Wednesday, November 2, 2016
Rhoda's Famous Hot Tamales and Pies Are Worthy of a Pilgrimage to Lake Village.
down the road, going through Eudora to Tellulah, LA to get on I-20.
Well, there was a problem. Not far from Mound, the traffic came to a dead stop. We waited on the pavement a while, and when traffic scooted up to a state trooper standing by the road, we asked him what was going on. Turns out a barge had hit the Mississippi Bridge at Vicksburg, and an inspector was on the way to make sure it was safe.
We did what most anyone would do – pulled off the road and waited. Except the exit we pulled off at had just two businesses – and there was standing room only at the gas station. So we pulled into the other parking lot, that of an adult store. And being hungry, we dug into that sack of tamales.
It would go to figure that when this package had been unwrapped in my lap, that I’d remember I didn’t have any sort of utensils with me. It didn’t matter… we ate them with our fingers out of the remnants of that package, and at that moment it was the best thing I’d ever eaten in my life.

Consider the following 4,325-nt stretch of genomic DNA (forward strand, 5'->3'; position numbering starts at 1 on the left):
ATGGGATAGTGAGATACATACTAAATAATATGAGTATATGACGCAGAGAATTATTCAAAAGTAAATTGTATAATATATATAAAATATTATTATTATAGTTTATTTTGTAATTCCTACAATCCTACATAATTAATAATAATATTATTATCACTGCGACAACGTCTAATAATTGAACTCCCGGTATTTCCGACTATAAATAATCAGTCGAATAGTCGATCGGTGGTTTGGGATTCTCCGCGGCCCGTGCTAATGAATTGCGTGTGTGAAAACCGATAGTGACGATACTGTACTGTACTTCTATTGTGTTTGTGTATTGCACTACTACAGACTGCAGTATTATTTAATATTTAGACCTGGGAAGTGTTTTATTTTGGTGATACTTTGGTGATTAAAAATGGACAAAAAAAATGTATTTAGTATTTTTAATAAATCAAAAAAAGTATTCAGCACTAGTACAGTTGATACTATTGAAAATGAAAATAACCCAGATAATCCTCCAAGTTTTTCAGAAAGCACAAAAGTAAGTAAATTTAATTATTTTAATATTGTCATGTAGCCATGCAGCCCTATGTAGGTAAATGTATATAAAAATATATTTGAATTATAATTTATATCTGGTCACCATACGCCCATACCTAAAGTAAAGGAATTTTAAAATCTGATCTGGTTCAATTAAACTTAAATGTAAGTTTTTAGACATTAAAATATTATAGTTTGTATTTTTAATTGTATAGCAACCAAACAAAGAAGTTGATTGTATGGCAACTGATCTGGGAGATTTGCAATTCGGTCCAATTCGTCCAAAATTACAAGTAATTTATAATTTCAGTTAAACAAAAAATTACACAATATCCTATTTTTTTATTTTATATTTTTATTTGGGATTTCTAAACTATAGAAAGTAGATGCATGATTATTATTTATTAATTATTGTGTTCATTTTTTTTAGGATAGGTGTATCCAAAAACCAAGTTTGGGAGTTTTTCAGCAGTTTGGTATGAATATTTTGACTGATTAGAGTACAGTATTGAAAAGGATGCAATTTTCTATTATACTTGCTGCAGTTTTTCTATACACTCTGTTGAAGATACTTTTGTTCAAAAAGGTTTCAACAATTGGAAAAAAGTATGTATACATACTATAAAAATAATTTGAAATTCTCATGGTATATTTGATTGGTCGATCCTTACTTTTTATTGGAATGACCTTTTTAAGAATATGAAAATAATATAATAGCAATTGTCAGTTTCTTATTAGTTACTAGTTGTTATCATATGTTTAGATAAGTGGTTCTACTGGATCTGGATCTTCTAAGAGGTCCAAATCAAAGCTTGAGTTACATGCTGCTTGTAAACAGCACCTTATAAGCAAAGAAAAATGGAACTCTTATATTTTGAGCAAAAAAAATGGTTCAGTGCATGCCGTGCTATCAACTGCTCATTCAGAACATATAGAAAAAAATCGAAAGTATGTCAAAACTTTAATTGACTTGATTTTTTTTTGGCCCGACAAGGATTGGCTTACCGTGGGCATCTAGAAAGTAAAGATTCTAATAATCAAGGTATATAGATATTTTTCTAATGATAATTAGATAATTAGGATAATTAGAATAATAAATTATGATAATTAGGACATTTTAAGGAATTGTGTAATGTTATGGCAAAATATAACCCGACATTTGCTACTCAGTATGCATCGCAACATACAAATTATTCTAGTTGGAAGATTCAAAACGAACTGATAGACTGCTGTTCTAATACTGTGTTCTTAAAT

Rhoda started with sweet potato pie, and the Arkansas Pie book will tell you more about that. And she’s famous for those tamales, not just because they’re good but because she’s one of the few stops on the Tamale Trail (Pasquale’s being one of the few other Arkansas entries in a Mississippi dominated list) and she does good press. She can also talk the legs off a mule; a few months back I was down there with a group of my colleagues and I was determined not to get more than a little pie, one of those little three inch pies, for lunch. I walked in and got my lunch and she told me I was going to buy one of her half-and-half pecan and sweet potato pies. And she was right. I did.
Rhoda Adams recently changed her sign. I don't know if I had any influence on it or not, but I'd like to think I did. It's now Rhoda's Famous Hot Tamales and Pies, like it was when it was first opened, a sign once again hand lettered red and black on a whitewashed board above the door. Rhoda's isn't anything fancy, but Ms. Adams knows how to make good food and how to market herself well. She's an Arkansas classic. Get yourself down to Lake Village and turn on St. Mary's Street. And don't cry if you miss the tamales, because you know she's going to hook you up with some pie.
Like this story? Check out Classic Eateries of the Arkansas Delta.